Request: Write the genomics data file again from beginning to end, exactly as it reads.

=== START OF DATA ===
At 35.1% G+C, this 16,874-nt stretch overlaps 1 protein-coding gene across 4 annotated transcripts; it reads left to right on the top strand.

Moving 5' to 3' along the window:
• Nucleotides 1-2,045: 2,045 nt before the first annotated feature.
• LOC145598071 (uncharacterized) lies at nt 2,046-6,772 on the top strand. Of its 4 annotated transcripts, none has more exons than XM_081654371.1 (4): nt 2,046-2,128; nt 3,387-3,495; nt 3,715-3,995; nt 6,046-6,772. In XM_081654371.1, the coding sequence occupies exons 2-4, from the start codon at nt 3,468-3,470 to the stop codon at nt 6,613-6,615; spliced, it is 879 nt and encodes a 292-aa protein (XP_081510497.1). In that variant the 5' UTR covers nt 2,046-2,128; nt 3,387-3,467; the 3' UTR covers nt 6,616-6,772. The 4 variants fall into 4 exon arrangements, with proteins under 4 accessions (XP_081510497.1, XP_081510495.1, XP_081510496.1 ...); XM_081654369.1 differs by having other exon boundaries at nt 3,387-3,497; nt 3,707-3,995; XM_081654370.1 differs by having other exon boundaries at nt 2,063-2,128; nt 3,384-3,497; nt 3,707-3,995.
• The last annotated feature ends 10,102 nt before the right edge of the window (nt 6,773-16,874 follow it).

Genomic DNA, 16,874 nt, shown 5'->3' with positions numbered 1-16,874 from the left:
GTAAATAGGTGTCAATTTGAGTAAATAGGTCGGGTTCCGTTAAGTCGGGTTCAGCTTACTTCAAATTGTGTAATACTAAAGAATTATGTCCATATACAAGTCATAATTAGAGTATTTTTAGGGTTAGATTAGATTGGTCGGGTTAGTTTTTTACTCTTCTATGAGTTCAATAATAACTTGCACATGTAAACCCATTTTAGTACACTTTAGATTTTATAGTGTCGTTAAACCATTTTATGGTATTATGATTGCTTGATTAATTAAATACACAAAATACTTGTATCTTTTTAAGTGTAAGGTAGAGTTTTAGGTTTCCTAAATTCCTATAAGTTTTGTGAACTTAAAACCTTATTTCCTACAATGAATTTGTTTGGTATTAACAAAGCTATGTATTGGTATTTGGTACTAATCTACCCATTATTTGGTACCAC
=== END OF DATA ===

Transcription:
At 35.1% G+C, this 16,874-nt stretch overlaps 1 protein-coding gene across 4 annotated transcripts; it reads left to right on the top strand.

Moving 5' to 3' along the window:
• Nucleotides 1-2,045: 2,045 nt before the first annotated feature.
• LOC145598071 (uncharacterized) lies at nt 2,046-6,772 on the top strand. Of its 4 annotated transcripts, none has more exons than XM_081654371.1 (4): nt 2,046-2,128; nt 3,387-3,495; nt 3,715-3,995; nt 6,046-6,772. In XM_081654371.1, the coding sequence occupies exons 2-4, from the start codon at nt 3,468-3,470 to the stop codon at nt 6,613-6,615; spliced, it is 879 nt and encodes a 292-aa protein (XP_081510497.1). In that variant the 5' UTR covers nt 2,046-2,128; nt 3,387-3,467; the 3' UTR covers nt 6,616-6,772. The 4 variants fall into 4 exon arrangements, with proteins under 4 accessions (XP_081510497.1, XP_081510495.1, XP_081510496.1 ...); XM_081654369.1 differs by having other exon boundaries at nt 3,387-3,497; nt 3,707-3,995; XM_081654370.1 differs by having other exon boundaries at nt 2,063-2,128; nt 3,384-3,497; nt 3,707-3,995.
• The last annotated feature ends 10,102 nt before the right edge of the window (nt 6,773-16,874 follow it).

Genomic DNA, 16,874 nt, shown 5'->3' with positions numbered 1-16,874 from the left:
GTAAATAGGTGTCAATTTGAGTAAATAGGTCGGGTTCCGTTAAGTCGGGTTCAGCTTACTTCAAATTGTGTAATACTAAAGAATTATGTCCATATACAAGTCATAATTAGAGTATTTTTAGGGTTAGATTAGATTGGTCGGGTTAGTTTTTTACTCTTCTATGAGTTCAATAATAACTTGCACATGTAAACCCATTTTAGTACACTTTAGATTTTATAGTGTCGTTAAACCATTTTATGGTATTATGATTGCTTGATTAATTAAATACACAAAATACTTGTATCTTTTTAAGTGTAAGGTAGAGTTTTAGGTTTCCTAAATTCCTATAAGTTTTGTGAACTTAAAACCTTATTTCCTACAATGAATTTGTTTGGTATTAACAAAGCTATGTATTGGTATTTGGTACTAATCTACCCATTATTTGGTACCAC